Needless to say, Schaff’s views were not appreciated by the anti-Romanist fanatics who seemed to be the most influential forces in Protestant public discourse at that time. Among other “heresies”, Schaff insisted that the greatest threat to America at that time was rationalism, not Romanism. He opined that had Luther and Calvin been able to step into the American situation and have their say, they would decisively reject the “purely negative pseudo-Protestantism, as something altogether worse than popery itself.” (Graham, pg. 52)
Another “heresy” of Schaff’s was the notion that “the Reformation is the legitimate offspring, the greatest act of the Catholic Church.” Anti-Romanist fanaticism, being the unbalanced radicalism it was, simply could not stand the notion that the Medieval Church had actually had some good things going for it, and that the Reformers had been more a product of that Church than of a radically new, shamelessly innovative Modernistic “Gospel” nearly completely disconnected from the historical life of the Christian Church.
Schaff indeed did believe that the Roman Catholic system of Christianity was very corrupt, but he refused steadfastly to embrace the sectarian pessimism that seemed to so naturally accompany the traditional Protestant antipathy to Rome and he persisted steadfastly in believing that one day Rome would be redeemed and take her rightful place in a reunified, restored Christendom. He characterized the Roman Church’s system as clinging stubbornly to “the garb of childhood, like the Jewish hierarchy in Christ’s time” and accused it of having “parted with the character of catholicity in exchange for that of particularity”. Nevertheless he did not flinch from boldly stating that the Roman Church even prior to the Reformation had been “the legitimate bearer of the Christian faith and life.” (Graham, pp. 53-54)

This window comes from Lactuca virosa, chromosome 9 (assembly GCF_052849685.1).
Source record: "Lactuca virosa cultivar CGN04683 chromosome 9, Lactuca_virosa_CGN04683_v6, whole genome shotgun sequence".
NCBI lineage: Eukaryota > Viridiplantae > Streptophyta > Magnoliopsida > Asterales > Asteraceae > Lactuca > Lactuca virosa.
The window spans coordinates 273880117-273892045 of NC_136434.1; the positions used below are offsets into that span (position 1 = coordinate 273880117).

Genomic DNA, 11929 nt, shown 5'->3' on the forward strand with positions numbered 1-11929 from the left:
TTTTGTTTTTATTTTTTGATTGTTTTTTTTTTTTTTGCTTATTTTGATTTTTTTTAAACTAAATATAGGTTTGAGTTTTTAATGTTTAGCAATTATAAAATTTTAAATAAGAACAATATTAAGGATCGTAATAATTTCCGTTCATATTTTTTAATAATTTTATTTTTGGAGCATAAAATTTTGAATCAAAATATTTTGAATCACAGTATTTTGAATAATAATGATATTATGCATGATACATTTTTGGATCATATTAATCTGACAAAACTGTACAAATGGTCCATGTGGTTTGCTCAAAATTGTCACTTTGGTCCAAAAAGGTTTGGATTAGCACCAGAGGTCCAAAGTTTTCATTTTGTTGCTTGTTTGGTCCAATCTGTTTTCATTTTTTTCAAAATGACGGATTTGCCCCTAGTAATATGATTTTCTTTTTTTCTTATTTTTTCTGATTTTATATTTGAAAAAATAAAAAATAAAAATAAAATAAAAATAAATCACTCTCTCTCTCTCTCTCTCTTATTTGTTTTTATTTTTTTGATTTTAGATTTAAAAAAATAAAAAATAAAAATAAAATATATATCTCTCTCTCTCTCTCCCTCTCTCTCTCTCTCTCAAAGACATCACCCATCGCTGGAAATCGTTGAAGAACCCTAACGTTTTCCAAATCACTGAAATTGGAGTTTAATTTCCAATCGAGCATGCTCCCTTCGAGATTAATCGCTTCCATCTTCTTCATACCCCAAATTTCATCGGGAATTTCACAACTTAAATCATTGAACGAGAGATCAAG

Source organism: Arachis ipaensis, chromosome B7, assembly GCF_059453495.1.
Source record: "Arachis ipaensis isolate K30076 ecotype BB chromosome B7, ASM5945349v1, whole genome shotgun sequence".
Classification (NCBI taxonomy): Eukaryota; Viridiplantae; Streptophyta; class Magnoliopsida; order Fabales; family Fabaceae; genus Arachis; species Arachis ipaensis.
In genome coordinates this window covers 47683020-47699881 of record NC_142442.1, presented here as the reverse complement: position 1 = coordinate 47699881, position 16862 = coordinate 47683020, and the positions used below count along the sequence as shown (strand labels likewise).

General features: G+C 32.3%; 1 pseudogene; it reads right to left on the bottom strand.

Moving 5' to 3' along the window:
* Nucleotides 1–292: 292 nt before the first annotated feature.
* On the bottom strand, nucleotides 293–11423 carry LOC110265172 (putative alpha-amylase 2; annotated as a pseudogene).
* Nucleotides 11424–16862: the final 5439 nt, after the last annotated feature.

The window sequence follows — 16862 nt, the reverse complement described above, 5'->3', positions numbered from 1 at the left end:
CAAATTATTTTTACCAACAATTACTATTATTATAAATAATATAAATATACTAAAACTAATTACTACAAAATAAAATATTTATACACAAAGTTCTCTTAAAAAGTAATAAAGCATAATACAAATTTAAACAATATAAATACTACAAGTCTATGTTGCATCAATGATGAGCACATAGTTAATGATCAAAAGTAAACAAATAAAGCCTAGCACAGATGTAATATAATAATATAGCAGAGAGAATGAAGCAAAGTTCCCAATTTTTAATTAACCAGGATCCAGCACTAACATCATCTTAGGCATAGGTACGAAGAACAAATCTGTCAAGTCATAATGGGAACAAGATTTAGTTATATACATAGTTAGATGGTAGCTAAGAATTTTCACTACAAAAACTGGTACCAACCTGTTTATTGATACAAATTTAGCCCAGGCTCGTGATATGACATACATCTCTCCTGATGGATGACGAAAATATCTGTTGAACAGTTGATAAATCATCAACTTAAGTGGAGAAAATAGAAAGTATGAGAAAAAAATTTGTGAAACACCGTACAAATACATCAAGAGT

Such carefully-balanced sentiments were too much for the “pseudo-Protestant” fanatics, however. Despite his intense interest in defending the Reformation as a legitimate creation of Medieval Catholicism and a reforming movement exhibiting a “catholic union with the past”, Schaff became deeply suspected of “compromise” by the fanatics. Early in his career he had visited England for six weeks and had some fruitful discussions with members of the Tractarian Movement there. This caused him to be rhetorically identified by the fanatics with “the followers of the Scarlet Woman”, whose Tracts were “a work of Satan.” (Graham, pg. 57)
Though he would subsequently express some reservations about the Tractarians, Schaff’s initial estimation of the movement as “an entirely legitimate and necessary reaction against the rationalistic and sectaristic pseudo-Protestantism, as well as the religious subjectivism of the so-called Low Church party” were destined to irremediably stain his reputation in the eyes of the fanatics in America, for whom nothing mattered except negatively rhetorically connecting every conceivable evil to their perpetual whipping-boy, “Romanism.”
Assailed from multiple directions by shrill accusations that he and his fellow Mercersburg theologian John Williamson Nevin promoted “A Perverted Gospel” and that they had opened up the floodgates to “Romanizing poison”, Schaff nevertheless went to extraordinary efforts (ultimately successful) to win Nevin back from a brief, but powerful flirtation with the idea of conversion to Rome. Some of Schaff’s harshest words against Rome emanate, in fact, from this period when he was fighting Nevin’s attraction to Rome. Not that the anti-Romanist fanatics noticed these efforts, or how contradictory they were to their continued slanderous denunciations of Schaff as a promoter of “poisonous Popery”. (Graham, pp. 62-64)